Nama Lain: Coral nut, Guatemalan rhubarb, Hook, Physic Nut, Goutystock, Buddha Belly Plant, Nettlespurge, Purging Nut, Tartoga, Gout Stick
Chinese name: 珊瑚油桐 , 佛肚树 , 独脚莲
Bahagian Beracun: Keseluruhan pokok terutama biji
Kesan Keracunan Simptom yang ditunjukkan ialah sakit perut dan kesan terbakar pada tekak setelah setengah jam termakan bijinya. Ini diikuti pula oleh rasa loya, muntah dan cirit birit yang mungkin mengandungi darah. Dalam kes keracunan yang teruk, dehidrasi dan pendarahan dalam perut mungkin berlaku termasuk gangguan ke atas sistem saraf dan jantung.
I have this plant in my own garden. It is called Jatropha Podagrica. When I checked up on it the some websites I found that it is a poisonous plant (if eaten) as it contains the toxin, curcin. However, many people nowadays grow it as an ornamental plant.
Malay name : Jarak Bunting, Jatrofa Buncit Other names: Coral Nut, Guatemalan rhubarb, Hook, Physic Nut, Goutystock Nettlespurge, Buddha Belly Plant, Purging Nut, Gout Stick, Tartoga Family: Euphorbiaceae
My students will help me to do some gardening during recess or after school. They usually help to water the plants, weed the Herb Garden and also plant the new herbal plants that I bought from the Farmer's market.
It is no wonder that this plant is named Leaves of God or Daun Dewa as it is said to be able to treat quite a number of ailments. The Sambung nyawa is a Malaya traditional medicine to help lower cholesterol and high blood pressure. It is also said to help treat constipation, diabetes, kidney problems and cancer.
Here is more information about this herbal plant.
Common names: Leaves of the God, Sambung nyawa, Daun dewa, Googolipid, Mollucan spinach, Bai bing cai, Kelemai merah, Akar sebiak, Seribu dinar.
Common name: Durian kura-kura; kekura Scientific name: Durio testudinarium Description: Medium sized, very rare, wild durian of Borneo. The fruits are pale yellow to brown in color, flesh is yellow. The flavour is often described as being not as sweet as many of the other durians. Reputedly, the flesh is stinkier than the common durian and can take quite a bit of getting used to. Propagation: By seeds.
You can find a lot of Africa Tulip trees planted all along the road to my school. When the flowers are in bloom it is a lovely sight to behold. I had long admired the flower while driving to and from school but did not stop my car to have a closer look until a few days ago. Believe me, up close the flower looks stunning. And I found out later that the Africans use this plant for medicinal purposes as well.
Here is information about the African Tulip
Common name: African Tulip
Scientific name: Spathodea campanulata
Classification: Family Bignoniaceae
This tree grows up to 10 - 15 metres. It has large showy, red flowers.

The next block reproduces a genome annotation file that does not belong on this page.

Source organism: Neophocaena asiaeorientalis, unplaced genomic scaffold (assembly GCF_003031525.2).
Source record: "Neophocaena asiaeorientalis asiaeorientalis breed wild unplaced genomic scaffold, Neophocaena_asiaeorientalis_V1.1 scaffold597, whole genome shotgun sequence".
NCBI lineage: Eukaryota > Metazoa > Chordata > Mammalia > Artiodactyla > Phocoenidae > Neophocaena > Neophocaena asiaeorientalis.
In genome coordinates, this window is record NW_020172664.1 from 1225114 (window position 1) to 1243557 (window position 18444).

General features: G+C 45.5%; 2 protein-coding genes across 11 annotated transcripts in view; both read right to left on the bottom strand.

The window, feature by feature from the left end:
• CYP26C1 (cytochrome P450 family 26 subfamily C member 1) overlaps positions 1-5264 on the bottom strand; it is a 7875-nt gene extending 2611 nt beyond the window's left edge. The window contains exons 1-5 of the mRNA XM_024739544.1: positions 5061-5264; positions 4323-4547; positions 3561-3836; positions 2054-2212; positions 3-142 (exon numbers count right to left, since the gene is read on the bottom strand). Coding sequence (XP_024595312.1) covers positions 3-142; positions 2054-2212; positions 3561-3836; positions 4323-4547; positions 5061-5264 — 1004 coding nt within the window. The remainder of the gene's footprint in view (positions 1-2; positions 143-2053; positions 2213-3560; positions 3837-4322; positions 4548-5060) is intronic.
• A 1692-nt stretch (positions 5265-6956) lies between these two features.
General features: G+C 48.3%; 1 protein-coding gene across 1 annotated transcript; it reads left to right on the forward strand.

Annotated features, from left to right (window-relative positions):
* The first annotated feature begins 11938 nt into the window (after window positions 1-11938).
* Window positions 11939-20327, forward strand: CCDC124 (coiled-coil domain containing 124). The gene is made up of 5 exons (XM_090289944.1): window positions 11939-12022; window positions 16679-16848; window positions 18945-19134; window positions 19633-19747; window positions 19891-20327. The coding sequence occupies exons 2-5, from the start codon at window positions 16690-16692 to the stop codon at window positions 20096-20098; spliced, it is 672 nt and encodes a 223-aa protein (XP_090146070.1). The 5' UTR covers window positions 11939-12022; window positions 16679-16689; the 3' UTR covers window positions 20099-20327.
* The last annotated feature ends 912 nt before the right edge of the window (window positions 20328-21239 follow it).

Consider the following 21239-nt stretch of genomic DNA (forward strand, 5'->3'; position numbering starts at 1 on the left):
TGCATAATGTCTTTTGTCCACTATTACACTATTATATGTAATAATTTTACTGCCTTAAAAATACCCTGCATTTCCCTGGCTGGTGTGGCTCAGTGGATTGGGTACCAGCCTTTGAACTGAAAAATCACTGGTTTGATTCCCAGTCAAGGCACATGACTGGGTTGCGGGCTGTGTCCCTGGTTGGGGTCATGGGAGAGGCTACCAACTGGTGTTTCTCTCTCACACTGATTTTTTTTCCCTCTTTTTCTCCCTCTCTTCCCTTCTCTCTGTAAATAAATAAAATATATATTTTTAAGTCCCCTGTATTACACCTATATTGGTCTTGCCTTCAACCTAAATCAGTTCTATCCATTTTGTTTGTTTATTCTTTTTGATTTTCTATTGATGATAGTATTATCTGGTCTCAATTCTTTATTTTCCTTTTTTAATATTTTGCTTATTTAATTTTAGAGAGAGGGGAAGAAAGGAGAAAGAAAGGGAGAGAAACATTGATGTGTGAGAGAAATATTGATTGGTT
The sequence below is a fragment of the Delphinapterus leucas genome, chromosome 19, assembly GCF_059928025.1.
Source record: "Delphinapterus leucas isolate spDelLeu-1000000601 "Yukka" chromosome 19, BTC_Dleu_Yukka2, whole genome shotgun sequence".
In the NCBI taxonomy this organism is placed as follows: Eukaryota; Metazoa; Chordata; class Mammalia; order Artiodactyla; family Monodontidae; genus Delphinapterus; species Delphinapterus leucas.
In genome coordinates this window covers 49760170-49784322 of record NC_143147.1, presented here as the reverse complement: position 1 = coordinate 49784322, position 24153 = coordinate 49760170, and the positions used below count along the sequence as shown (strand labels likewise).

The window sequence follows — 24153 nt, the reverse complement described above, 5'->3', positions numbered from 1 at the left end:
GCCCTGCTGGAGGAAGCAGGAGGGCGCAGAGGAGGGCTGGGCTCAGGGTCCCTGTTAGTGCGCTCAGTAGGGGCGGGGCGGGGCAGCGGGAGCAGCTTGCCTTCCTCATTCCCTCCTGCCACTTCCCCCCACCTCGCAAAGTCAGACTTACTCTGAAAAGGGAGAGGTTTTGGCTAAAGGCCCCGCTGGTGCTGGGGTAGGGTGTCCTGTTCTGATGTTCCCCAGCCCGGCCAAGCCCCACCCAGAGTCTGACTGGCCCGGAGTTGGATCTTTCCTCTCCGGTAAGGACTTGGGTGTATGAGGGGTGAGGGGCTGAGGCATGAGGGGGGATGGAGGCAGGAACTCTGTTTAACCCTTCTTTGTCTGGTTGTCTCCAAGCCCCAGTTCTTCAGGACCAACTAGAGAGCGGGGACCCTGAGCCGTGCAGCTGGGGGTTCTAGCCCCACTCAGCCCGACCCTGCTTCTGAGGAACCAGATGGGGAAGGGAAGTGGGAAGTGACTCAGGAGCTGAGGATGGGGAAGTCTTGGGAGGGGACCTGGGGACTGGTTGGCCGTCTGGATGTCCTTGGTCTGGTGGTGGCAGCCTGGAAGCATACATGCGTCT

The seeds are edible. Paper can be made from the soft white timber. Used in African traditional medicine. The stem, bark and leaf are used in treatment for dyspepsia and peptic ulcer. The leaf, root, bark and fruit are used for arthritis and fractures. The stem bark is used for toothache and stomache. Root bark seed is used for stomach ulcers.
I did not check up on this blog until today as I was busy celebrating the Mid Autumn Festival with my family in Ipoh.
Anyway when I went online this evening to check, a big surprise was waiting for me. A visitor (a very knowledgeable one on botany) left many comments in different posts that I had done for the blog. NSWong (not sure if it is Mr, Mrs or Miss) had kindly helped to either correct the spellings of the scientific names of the plants or supplied the scientific names for some. I guess this must be my Mid Autumn Festival present.
I had first started this blog to provide information about the herbs that were planted in the Herb Garden of my school. Since Puan Idayati (the other teacher in-charge of the Herb Garden) and I had limited funds for our garden, we only make plaques giving the local and scientific names of the herbs. Then I got the idea of giving more information about the plants by starting a blog for it. I decided to do the posts in both English and Bahasa Melayu so that more people can get the information. The teachers in the English language and Bahasa Melayu department help me out by checking the grammar of the articles that I have written in Bahasa Melayu or helping to translate my articles into the Malay language. Some help to translate articles written by Puan Idayati into English. If any of the teachers, students or staff of the school wanted to know more about the plants, they could visit our Taman Herba STESMA blog.
Surprisingly, not many of them visit the blog. When they want information, they either come see me or Puan Idayati or call us. Actually the garden is just next to the library and I am practically sitting next to it. BUT then not all is lost. It appears that I have people from Malaysia and all over the world visiting the blog. So my effort is not in vain.